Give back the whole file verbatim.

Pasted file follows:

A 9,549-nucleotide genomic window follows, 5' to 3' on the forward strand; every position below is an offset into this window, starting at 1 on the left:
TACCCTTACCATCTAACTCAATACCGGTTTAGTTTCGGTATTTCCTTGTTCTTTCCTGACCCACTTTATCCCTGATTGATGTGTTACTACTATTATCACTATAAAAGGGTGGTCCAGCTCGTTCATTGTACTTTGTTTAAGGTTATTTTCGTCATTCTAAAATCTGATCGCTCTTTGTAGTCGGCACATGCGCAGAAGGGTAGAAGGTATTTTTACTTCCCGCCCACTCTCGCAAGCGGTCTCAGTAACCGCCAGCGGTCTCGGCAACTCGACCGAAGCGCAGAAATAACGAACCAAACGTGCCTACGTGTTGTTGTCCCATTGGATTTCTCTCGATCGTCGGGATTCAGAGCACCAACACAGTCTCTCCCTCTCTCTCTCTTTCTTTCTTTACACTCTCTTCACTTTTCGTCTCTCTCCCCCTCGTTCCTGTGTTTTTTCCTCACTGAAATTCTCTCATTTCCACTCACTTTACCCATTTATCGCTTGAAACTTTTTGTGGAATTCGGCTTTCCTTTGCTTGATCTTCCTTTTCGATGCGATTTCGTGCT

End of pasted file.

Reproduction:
A 9,549-nucleotide genomic window follows, 5' to 3' on the forward strand; every position below is an offset into this window, starting at 1 on the left:
TACCCTTACCATCTAACTCAATACCGGTTTAGTTTCGGTATTTCCTTGTTCTTTCCTGACCCACTTTATCCCTGATTGATGTGTTACTACTATTATCACTATAAAAGGGTGGTCCAGCTCGTTCATTGTACTTTGTTTAAGGTTATTTTCGTCATTCTAAAATCTGATCGCTCTTTGTAGTCGGCACATGCGCAGAAGGGTAGAAGGTATTTTTACTTCCCGCCCACTCTCGCAAGCGGTCTCAGTAACCGCCAGCGGTCTCGGCAACTCGACCGAAGCGCAGAAATAACGAACCAAACGTGCCTACGTGTTGTTGTCCCATTGGATTTCTCTCGATCGTCGGGATTCAGAGCACCAACACAGTCTCTCCCTCTCTCTCTCTTTCTTTCTTTACACTCTCTTCACTTTTCGTCTCTCTCCCCCTCGTTCCTGTGTTTTTTCCTCACTGAAATTCTCTCATTTCCACTCACTTTACCCATTTATCGCTTGAAACTTTTTGTGGAATTCGGCTTTCCTTTGCTTGATCTTCCTTTTCGATGCGATTTCGTGCT